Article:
Putting in the work is hard.
But if you put in the work, I promise you that you’ll start succeeding more than almost anyone around you.
In 1991, researcher Anders Ericsson and his team spent hundreds of hours studying the world’s top violinists at the prestigious Music Academy of West Berlin in Germany.
They studied 3 groups: top-level prospects (violinists most likely to become superstar musicians, the pinnacle of musical achievement), mid-level prospects (very talented, but not quite masterful), and finally, bottom-tier prospects with just enough skill to graduate, but not much more.
After an intense and enormous amount of research, Ericsson and his team found a shocking discovery, one that “jumped out at Ericsson and his colleagues.”
The only significant difference between the top-level prospects and everyone else was that they practiced more.
Of course, they needed high-level practice with instructor guidance — you can practice for 10 years and still be mediocre if you practice the wrong things. But after this realization, Ericsson observed that nobody had reached the elite group without copious practice, and nobody who had worked their butt off failed to excel.
If you put in the right practice, continually and without fail, for a long time — you can’t avoid success. It will come.
But if you don’t practice — if you don’t put in the work — there’s no way you’ll reach the top level.
Here’s How to Live a Life 99% of Other People Will Envy
“If you keep living like the way you are now, you will continue to produce the same life you already have.” -Jim Rohn
If you want to have:
- 10x better relationships
- Your own business
- 100% financial independence
- Better health
- Longer focus
- More creativity
- Less stress
- Better sleep
… then just do the work.
I’ve learned that pretty much everything in this life has a price tag. If you’re willing to pay the price, you can have just about anything.
My wife and I wanted to travel the world. So even though we both had full-time jobs (I was also in full-time grad school), we studied for the TEFL exam, interviewed for English teacher jobs, and eventually moved to South Korea for a year.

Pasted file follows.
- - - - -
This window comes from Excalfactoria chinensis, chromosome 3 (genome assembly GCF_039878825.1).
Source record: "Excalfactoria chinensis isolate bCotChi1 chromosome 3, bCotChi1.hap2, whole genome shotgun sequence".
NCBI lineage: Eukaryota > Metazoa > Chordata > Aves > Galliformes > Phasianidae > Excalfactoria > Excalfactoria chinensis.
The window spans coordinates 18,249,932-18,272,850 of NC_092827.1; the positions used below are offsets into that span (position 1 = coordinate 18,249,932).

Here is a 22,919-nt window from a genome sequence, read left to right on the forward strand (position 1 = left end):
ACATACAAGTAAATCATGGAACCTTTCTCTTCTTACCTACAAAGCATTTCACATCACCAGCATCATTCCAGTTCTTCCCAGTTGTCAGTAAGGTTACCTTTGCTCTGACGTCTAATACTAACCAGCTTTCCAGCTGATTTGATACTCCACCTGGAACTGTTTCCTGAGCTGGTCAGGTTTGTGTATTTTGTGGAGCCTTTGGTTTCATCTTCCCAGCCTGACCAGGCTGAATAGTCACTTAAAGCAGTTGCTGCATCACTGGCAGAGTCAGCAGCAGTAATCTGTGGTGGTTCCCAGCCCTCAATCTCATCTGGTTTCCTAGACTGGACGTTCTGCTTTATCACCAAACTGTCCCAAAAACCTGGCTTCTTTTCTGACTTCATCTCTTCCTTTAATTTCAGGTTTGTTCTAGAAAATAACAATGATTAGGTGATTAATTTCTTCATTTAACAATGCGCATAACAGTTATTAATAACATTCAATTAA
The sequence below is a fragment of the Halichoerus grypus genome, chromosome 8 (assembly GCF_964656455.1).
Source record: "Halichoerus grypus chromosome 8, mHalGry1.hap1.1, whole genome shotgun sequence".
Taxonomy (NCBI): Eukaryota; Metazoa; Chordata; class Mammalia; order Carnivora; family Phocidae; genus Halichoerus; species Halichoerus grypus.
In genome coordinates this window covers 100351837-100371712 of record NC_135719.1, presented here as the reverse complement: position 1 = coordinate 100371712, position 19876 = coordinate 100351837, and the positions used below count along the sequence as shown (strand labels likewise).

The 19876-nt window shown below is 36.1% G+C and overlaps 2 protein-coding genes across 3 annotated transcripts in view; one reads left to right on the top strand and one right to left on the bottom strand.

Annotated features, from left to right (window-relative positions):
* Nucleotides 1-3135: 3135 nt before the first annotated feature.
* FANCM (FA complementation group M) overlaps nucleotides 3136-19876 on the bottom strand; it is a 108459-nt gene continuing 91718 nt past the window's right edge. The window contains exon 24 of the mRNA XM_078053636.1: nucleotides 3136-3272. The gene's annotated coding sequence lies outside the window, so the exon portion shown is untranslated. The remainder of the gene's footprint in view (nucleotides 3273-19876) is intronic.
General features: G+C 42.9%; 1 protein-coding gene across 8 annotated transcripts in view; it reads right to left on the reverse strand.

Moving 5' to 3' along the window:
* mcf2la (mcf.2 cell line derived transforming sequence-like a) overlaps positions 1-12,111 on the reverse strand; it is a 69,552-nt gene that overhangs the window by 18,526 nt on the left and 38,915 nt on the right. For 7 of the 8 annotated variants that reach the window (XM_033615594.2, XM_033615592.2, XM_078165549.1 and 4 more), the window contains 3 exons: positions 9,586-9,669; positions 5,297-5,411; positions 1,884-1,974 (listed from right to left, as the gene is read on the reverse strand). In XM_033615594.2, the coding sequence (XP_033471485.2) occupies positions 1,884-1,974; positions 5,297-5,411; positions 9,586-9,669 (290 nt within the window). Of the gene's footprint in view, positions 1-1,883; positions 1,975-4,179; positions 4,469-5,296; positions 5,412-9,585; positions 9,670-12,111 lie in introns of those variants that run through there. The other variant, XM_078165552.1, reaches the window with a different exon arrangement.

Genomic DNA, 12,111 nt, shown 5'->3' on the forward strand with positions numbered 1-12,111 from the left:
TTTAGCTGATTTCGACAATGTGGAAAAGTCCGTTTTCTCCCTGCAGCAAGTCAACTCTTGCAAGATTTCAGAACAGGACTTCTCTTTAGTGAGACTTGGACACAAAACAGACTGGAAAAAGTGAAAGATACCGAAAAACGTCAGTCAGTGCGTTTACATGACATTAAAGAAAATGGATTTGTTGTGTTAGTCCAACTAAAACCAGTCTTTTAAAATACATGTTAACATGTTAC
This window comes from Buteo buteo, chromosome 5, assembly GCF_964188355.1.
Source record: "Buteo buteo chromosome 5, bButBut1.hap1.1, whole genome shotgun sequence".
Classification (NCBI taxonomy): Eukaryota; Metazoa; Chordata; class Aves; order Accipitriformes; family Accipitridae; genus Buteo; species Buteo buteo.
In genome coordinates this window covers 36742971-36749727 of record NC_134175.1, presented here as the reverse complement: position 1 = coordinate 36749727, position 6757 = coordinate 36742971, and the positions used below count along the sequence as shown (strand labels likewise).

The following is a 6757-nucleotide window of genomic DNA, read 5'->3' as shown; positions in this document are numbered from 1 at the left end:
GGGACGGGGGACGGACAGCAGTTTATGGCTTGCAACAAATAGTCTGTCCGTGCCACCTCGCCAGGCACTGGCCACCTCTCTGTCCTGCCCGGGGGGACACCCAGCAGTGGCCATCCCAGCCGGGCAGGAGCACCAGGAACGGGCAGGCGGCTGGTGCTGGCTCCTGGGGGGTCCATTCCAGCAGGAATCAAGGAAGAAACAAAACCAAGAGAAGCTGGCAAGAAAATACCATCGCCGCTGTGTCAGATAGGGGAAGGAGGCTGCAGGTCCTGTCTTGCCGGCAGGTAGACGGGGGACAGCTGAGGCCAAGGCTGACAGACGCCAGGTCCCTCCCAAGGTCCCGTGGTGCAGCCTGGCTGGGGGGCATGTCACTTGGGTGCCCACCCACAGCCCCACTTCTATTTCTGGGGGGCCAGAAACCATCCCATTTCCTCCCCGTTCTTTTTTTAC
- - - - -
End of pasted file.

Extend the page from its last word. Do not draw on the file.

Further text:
I didn’t want to go back to corporate America — I wanted to be a writer. So I began consistently waking up at 5 a.m. before my job to start writing. After a year, I had gained nearly 25,000 new email subscribers, my first signed book deal, and a personal business where I could work from home.
I have a lot of friends who are working crappy jobs with long commutes, bad bosses and lazy coworkers. They tell me all the time how they envy my life, where I get to sleep in and write all day.
Internally, I just shrug — they could have this life if they wanted.
They just need to do the work.
“Nothing in the world can take the place of Persistence. Talent will not; nothing is more common than unsuccessful men with talent. Genius will not; unrewarded genius is almost a proverb. Education will not; the world is full of educated derelicts. Persistence and determination alone are omnipotent.
The slogan ‘Press On’ has solved and always will solve the problems of the human race.” -Calvin Coolidge
Putting in the work will elevate you above everyone else.
Why? Because most people won’t do the work. Work is hard — it’s repetitive and boring and tedious and most people will just end up on social media again.
Your great superpower is your work ethic. You can work as hard and as long as you want. Also, great news: with a good night’s sleep, you can keep this up for years!
The road to mastery requires you to learn a laundry list of new skills and overcome countless obstacles.
The road is hard. It’s exhausting. Most people will give up.
But as Seth Godin wrote in his book The Dip: “The difference between the mediocre club player and a regional champion isn’t inborn talent — it’s the ability to push through the moments where it’s just easier to quit.”
Put in the work. Almost no one else is going to.